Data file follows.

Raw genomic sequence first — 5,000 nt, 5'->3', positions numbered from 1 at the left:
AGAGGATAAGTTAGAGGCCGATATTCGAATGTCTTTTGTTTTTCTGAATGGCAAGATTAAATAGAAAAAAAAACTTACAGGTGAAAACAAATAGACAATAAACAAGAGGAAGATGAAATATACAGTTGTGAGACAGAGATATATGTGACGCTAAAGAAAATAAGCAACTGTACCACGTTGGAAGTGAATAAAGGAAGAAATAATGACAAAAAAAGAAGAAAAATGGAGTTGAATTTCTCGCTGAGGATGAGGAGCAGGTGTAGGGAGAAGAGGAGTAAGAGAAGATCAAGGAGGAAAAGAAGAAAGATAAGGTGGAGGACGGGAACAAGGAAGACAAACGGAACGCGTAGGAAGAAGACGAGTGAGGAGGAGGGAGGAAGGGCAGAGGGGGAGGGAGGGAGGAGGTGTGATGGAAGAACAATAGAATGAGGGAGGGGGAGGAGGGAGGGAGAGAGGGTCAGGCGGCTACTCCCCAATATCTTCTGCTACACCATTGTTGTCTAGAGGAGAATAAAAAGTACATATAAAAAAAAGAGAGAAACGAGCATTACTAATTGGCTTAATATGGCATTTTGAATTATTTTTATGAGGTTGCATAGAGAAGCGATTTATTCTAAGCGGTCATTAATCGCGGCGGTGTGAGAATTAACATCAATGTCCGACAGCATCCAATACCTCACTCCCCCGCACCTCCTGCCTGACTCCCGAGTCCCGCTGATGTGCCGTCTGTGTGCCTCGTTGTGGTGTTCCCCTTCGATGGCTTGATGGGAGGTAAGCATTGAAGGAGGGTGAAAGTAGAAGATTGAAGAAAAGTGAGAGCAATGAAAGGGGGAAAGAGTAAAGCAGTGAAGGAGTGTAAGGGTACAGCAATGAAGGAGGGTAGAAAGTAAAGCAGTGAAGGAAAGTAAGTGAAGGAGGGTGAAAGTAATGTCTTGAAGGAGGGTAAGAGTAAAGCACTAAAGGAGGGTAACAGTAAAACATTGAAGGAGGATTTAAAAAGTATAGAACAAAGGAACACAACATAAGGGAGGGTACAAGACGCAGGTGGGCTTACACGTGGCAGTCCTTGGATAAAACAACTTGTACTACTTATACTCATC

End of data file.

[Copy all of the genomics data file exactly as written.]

Raw genomic sequence first — 5,000 nt, 5'->3', positions numbered from 1 at the left:
AGAGGATAAGTTAGAGGCCGATATTCGAATGTCTTTTGTTTTTCTGAATGGCAAGATTAAATAGAAAAAAAAACTTACAGGTGAAAACAAATAGACAATAAACAAGAGGAAGATGAAATATACAGTTGTGAGACAGAGATATATGTGACGCTAAAGAAAATAAGCAACTGTACCACGTTGGAAGTGAATAAAGGAAGAAATAATGACAAAAAAAGAAGAAAAATGGAGTTGAATTTCTCGCTGAGGATGAGGAGCAGGTGTAGGGAGAAGAGGAGTAAGAGAAGATCAAGGAGGAAAAGAAGAAAGATAAGGTGGAGGACGGGAACAAGGAAGACAAACGGAACGCGTAGGAAGAAGACGAGTGAGGAGGAGGGAGGAAGGGCAGAGGGGGAGGGAGGGAGGAGGTGTGATGGAAGAACAATAGAATGAGGGAGGGGGAGGAGGGAGGGAGAGAGGGTCAGGCGGCTACTCCCCAATATCTTCTGCTACACCATTGTTGTCTAGAGGAGAATAAAAAGTACATATAAAAAAAAGAGAGAAACGAGCATTACTAATTGGCTTAATATGGCATTTTGAATTATTTTTATGAGGTTGCATAGAGAAGCGATTTATTCTAAGCGGTCATTAATCGCGGCGGTGTGAGAATTAACATCAATGTCCGACAGCATCCAATACCTCACTCCCCCGCACCTCCTGCCTGACTCCCGAGTCCCGCTGATGTGCCGTCTGTGTGCCTCGTTGTGGTGTTCCCCTTCGATGGCTTGATGGGAGGTAAGCATTGAAGGAGGGTGAAAGTAGAAGATTGAAGAAAAGTGAGAGCAATGAAAGGGGGAAAGAGTAAAGCAGTGAAGGAGTGTAAGGGTACAGCAATGAAGGAGGGTAGAAAGTAAAGCAGTGAAGGAAAGTAAGTGAAGGAGGGTGAAAGTAATGTCTTGAAGGAGGGTAAGAGTAAAGCACTAAAGGAGGGTAACAGTAAAACATTGAAGGAGGATTTAAAAAGTATAGAACAAAGGAACACAACATAAGGGAGGGTACAAGACGCAGGTGGGCTTACACGTGGCAGTCCTTGGATAAAACAACTTGTACTACTTATACTCATC